A note on our coverage during the COVID-19 pandemic: Print published an edition on December 17. The next issue planned will be in mid-January. If that changes, we will let you know in this space here and on our Facebook page.  Thanks for sticking with us. Our plan is to keep slowly publishing as we weather this pandemic. Please be safe and healthy.

Print photo

Is this sledding hill historic? - The Planning Commision endorsed the nomination to grant historic status to Mellon Park, which does not matter at all to Simon Passerrello-Carnevali, left, and Sam Wahila,, both 12, of Point Breeze who dragged a bike jump to the hill in the park and catch some with their toboggan . Find out more about what's happening in the East End by picking up Print at one of our retailers. Never miss another issue by subscribing to Print today.

On newsstands through the middle of January.

Covid-19 hits local businesses

Gene Scott, above, who sells Christmas trees in Larimer is having a good year, but many local retailers are suffering as shoppers, afraid of exposure to Covid-19 in this late fall/early winter surge, are taking their holiday shopping online.

After a huge surge of cases stemming from Thanksgiving gatherings, the state has further limited how many shoppers can be in a store at any one time, but even without the state limitations, shoppers would be staying home to try to stay healthy.

See the full story in the Dec. 17 edition of Print.

Christmas goes online


Calvary Episcopal Church can't hold its Christmas Pageant in the usual way, so the director of
youth formation, Tammy Lewis, at left with Charmin the baby camel, worked with other church leaders to bring the pageant outdoors where the shepherds would be working with the animals outside. This year's flock was mostly kids of the baby goat variety. The scenes of the day were videoed and will be edited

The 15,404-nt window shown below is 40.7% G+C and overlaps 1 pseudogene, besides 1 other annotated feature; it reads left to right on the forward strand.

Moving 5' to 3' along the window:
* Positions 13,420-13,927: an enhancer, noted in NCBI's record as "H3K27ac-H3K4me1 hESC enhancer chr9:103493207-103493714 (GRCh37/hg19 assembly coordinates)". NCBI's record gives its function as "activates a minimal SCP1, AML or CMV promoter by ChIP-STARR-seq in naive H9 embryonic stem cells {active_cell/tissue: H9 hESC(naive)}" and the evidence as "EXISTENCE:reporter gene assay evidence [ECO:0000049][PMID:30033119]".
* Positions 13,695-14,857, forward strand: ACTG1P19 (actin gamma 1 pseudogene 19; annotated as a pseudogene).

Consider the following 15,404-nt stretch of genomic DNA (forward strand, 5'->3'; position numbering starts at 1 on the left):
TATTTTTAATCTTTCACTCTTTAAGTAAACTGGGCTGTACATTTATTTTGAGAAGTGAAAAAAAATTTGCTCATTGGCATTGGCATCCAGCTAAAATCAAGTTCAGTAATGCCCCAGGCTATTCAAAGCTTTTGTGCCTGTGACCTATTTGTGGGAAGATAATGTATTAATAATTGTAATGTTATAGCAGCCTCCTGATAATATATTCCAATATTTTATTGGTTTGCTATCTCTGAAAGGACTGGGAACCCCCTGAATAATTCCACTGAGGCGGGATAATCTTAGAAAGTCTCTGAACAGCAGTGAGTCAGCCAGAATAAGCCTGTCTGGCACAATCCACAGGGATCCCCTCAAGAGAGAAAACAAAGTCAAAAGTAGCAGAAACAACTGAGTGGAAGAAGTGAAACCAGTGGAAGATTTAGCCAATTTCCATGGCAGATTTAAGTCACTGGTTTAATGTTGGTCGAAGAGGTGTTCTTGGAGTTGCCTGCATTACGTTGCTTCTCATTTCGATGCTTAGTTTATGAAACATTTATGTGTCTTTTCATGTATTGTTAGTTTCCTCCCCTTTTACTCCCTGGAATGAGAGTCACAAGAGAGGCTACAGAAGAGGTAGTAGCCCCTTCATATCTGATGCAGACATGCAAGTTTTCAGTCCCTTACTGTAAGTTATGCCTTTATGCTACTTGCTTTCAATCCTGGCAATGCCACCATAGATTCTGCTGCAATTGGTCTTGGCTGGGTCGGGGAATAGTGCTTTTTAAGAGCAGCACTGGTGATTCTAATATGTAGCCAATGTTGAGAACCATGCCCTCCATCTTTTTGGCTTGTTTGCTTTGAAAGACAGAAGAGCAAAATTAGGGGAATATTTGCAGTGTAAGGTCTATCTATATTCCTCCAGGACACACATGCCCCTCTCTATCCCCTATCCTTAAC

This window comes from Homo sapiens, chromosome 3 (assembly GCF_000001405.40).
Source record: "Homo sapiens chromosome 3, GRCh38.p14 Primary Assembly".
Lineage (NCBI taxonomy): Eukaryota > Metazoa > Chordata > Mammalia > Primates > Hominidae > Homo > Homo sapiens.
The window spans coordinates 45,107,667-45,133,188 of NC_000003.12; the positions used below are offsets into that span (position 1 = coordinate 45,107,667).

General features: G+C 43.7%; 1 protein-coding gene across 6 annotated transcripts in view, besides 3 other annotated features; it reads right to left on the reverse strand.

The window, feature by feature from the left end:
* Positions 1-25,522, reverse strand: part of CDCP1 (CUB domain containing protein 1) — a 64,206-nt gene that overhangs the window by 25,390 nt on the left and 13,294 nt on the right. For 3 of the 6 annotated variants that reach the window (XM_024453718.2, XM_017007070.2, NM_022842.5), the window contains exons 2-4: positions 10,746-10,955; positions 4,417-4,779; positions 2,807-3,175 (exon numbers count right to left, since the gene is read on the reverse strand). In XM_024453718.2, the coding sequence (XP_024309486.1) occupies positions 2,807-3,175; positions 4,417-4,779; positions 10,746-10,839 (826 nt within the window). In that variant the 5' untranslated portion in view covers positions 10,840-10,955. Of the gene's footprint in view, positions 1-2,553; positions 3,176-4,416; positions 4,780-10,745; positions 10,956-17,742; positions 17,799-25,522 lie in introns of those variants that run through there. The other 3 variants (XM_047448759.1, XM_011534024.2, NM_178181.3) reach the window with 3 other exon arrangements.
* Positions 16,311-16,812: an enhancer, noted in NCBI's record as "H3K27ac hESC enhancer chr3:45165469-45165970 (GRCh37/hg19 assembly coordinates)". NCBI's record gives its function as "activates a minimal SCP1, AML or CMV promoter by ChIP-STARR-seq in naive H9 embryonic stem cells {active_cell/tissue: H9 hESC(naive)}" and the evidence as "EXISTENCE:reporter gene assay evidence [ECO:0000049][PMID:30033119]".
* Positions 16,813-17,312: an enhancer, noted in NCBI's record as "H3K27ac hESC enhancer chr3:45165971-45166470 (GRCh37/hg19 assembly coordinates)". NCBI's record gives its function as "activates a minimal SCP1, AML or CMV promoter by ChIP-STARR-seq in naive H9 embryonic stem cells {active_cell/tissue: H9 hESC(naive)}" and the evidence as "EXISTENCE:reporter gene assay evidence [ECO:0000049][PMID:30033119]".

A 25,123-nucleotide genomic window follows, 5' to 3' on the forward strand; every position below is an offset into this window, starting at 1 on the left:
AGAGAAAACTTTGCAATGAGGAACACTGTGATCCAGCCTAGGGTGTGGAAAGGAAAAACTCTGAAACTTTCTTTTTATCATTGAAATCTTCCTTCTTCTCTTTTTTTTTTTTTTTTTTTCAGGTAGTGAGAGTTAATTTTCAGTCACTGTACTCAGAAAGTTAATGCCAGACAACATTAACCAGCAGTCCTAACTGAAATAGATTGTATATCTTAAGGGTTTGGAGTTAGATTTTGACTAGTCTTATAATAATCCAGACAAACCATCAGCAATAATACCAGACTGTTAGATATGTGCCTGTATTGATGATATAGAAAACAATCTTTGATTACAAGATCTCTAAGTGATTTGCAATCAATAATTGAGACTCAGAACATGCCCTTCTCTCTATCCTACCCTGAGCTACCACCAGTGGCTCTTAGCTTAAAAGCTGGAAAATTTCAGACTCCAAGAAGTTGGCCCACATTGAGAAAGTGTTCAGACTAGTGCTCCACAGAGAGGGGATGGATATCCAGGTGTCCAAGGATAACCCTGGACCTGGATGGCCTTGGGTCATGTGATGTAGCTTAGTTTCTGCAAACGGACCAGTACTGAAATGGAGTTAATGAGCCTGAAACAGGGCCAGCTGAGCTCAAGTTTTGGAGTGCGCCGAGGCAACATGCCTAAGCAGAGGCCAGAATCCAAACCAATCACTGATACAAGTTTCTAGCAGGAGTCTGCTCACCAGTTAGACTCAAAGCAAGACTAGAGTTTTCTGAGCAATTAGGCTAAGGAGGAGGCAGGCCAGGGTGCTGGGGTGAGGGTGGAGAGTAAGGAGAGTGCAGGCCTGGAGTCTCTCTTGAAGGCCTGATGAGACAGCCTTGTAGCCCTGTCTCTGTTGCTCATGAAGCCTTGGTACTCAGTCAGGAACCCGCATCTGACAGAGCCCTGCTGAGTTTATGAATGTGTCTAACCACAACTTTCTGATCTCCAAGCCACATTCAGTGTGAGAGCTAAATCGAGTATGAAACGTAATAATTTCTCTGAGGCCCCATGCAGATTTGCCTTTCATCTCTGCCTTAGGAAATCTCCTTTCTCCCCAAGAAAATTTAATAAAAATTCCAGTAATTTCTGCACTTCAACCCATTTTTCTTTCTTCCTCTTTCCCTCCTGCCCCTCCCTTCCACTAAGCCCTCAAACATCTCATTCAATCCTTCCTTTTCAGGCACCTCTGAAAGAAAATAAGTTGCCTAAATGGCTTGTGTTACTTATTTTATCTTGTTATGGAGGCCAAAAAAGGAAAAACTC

with footage of the children at home, then posted online.

Read more about the East End by checking out Print on the newsstands. 

Judge rules Burgess can stay on council

Allegheny Common Pleas Judge Joseph James made two decisions in the case challenging The Rev. Ricky Burgess' standing on city council. First he said that the provision stating that council members could not have government jobs was unconstitutional and second he said that Burgess' job as a tenured community college professor was not a government job because it was not controlled by Allegheny County.

The rest of the story is available in Print, on newsstands in the East End. 

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During the weeks of the Stay at Home order, East End businesses struggled to keep themselves afloat. The following is a listing of businesses that were open and how to contact them. Despite the general re-opening, these local businesses still need your patronage.